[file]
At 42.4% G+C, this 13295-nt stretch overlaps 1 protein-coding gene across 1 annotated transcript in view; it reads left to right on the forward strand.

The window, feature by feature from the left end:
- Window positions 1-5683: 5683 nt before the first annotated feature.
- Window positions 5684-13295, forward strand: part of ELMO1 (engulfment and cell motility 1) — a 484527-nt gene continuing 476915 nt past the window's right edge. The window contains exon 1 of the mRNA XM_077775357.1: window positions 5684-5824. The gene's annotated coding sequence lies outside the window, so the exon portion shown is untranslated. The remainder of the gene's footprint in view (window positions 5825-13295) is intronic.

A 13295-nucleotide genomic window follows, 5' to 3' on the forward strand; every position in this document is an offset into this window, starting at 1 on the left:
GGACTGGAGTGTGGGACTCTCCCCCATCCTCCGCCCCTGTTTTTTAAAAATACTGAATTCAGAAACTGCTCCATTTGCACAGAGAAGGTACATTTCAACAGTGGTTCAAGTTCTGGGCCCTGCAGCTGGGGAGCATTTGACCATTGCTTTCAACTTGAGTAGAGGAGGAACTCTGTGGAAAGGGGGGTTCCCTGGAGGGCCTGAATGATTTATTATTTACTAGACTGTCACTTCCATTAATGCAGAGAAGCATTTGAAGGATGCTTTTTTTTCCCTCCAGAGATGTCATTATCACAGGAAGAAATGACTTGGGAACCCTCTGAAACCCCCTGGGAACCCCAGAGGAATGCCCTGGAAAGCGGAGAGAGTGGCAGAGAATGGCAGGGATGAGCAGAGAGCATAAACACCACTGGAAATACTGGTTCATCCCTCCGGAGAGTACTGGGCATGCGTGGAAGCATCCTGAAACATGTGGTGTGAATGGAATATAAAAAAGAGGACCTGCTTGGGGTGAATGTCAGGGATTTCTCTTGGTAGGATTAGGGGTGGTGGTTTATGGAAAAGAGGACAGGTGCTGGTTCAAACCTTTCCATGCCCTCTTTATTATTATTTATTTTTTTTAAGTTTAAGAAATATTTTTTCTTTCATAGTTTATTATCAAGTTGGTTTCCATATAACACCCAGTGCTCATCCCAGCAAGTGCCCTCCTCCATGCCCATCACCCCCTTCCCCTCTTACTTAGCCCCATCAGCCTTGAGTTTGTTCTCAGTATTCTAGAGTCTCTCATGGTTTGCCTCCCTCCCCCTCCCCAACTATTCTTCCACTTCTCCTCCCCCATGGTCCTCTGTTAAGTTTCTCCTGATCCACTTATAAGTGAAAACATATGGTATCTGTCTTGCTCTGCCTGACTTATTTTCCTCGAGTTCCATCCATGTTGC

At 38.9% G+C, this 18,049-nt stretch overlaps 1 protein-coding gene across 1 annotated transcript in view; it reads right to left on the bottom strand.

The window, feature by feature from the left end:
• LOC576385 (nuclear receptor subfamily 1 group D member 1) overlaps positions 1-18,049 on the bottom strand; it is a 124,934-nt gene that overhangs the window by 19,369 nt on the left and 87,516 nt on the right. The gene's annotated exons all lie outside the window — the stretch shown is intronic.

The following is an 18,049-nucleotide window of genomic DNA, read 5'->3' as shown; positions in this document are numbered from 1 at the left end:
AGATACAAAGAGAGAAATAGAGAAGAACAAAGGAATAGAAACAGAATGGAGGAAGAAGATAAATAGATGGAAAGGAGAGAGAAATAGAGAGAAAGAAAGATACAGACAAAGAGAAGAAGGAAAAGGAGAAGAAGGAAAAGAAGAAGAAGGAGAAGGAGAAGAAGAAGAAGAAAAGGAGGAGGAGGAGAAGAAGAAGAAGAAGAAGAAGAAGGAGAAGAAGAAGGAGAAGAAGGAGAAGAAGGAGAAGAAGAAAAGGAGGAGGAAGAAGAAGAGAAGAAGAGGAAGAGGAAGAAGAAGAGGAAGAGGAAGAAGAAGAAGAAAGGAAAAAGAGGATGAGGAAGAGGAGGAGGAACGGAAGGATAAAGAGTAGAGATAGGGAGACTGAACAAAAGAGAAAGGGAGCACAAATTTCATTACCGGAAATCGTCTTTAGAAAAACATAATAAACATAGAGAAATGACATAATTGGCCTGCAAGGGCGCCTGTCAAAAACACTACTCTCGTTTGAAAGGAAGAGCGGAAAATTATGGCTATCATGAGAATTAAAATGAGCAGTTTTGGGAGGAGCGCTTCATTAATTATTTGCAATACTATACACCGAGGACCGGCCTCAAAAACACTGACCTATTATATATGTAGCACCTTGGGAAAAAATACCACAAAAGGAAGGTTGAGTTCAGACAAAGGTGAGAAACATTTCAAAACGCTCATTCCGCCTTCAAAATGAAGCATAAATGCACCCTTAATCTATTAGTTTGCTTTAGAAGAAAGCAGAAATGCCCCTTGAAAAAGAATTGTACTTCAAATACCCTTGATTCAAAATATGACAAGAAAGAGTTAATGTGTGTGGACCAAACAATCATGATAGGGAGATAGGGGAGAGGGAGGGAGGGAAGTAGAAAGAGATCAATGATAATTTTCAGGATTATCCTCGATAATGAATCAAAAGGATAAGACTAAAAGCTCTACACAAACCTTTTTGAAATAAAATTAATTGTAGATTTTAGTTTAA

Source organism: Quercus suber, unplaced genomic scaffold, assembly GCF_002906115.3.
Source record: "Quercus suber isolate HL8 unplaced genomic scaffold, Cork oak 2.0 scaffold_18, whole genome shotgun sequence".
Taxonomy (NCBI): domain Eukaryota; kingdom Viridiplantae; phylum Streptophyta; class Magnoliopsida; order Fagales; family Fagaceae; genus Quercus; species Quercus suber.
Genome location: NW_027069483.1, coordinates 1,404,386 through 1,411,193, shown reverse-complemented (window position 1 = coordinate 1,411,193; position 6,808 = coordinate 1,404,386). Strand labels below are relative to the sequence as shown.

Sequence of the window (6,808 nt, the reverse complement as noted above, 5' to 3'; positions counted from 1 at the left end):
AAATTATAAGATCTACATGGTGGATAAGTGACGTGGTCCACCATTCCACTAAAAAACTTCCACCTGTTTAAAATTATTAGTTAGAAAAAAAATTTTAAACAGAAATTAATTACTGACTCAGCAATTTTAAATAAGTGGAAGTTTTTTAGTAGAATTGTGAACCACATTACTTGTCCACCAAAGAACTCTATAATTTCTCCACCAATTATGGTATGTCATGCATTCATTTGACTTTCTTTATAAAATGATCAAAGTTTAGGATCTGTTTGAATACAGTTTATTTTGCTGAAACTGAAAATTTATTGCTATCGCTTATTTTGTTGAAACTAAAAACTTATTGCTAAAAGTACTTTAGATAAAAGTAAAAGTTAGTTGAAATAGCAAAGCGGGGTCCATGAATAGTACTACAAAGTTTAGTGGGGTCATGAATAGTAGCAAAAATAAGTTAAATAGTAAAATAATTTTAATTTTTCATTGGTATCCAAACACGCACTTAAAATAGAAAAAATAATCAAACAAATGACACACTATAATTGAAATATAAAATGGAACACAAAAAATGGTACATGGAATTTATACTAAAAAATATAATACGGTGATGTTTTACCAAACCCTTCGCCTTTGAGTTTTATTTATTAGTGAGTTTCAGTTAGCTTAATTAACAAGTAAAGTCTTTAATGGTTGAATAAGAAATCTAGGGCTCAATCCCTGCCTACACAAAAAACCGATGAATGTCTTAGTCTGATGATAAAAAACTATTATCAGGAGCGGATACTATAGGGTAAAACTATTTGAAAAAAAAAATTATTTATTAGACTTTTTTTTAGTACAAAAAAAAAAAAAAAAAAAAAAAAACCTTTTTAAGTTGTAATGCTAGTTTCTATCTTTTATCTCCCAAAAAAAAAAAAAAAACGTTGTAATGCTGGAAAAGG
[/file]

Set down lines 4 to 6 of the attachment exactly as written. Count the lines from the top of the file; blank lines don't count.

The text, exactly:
- Window positions 5684-13295, forward strand: part of ELMO1 (engulfment and cell motility 1) — a 484527-nt gene continuing 476915 nt past the window's right edge. The window contains exon 1 of the mRNA XM_077775357.1: window positions 5684-5824. The gene's annotated coding sequence lies outside the window, so the exon portion shown is untranslated. The remainder of the gene's footprint in view (window positions 5825-13295) is intronic.

A 13295-nucleotide genomic window follows, 5' to 3' on the forward strand; every position in this document is an offset into this window, starting at 1 on the left:
GGACTGGAGTGTGGGACTCTCCCCCATCCTCCGCCCCTGTTTTTTAAAAATACTGAATTCAGAAACTGCTCCATTTGCACAGAGAAGGTACATTTCAACAGTGGTTCAAGTTCTGGGCCCTGCAGCTGGGGAGCATTTGACCATTGCTTTCAACTTGAGTAGAGGAGGAACTCTGTGGAAAGGGGGGTTCCCTGGAGGGCCTGAATGATTTATTATTTACTAGACTGTCACTTCCATTAATGCAGAGAAGCATTTGAAGGATGCTTTTTTTTCCCTCCAGAGATGTCATTATCACAGGAAGAAATGACTTGGGAACCCTCTGAAACCCCCTGGGAACCCCAGAGGAATGCCCTGGAAAGCGGAGAGAGTGGCAGAGAATGGCAGGGATGAGCAGAGAGCATAAACACCACTGGAAATACTGGTTCATCCCTCCGGAGAGTACTGGGCATGCGTGGAAGCATCCTGAAACATGTGGTGTGAATGGAATATAAAAAAGAGGACCTGCTTGGGGTGAATGTCAGGGATTTCTCTTGGTAGGATTAGGGGTGGTGGTTTATGGAAAAGAGGACAGGTGCTGGTTCAAACCTTTCCATGCCCTCTTTATTATTATTTATTTTTTTTAAGTTTAAGAAATATTTTTTCTTTCATAGTTTATTATCAAGTTGGTTTCCATATAACACCCAGTGCTCATCCCAGCAAGTGCCCTCCTCCATGCCCATCACCCCCTTCCCCTCTTACTTAGCCCCATCAGCCTTGAGTTTGTTCTCAGTATTCTAGAGTCTCTCATGGTTTGCCTCCCTCCCCCTCCCCAACTATTCTTCCACTTCTCCTCCCCCATGGTCCTCTGTTAAGTTTCTCCTGATCCACTTATAAGTGAAAACATATGGTATCTGTCTTGCTCTGCCTGACTTATTTTCCTCGAGTTCCATCCATGTTGC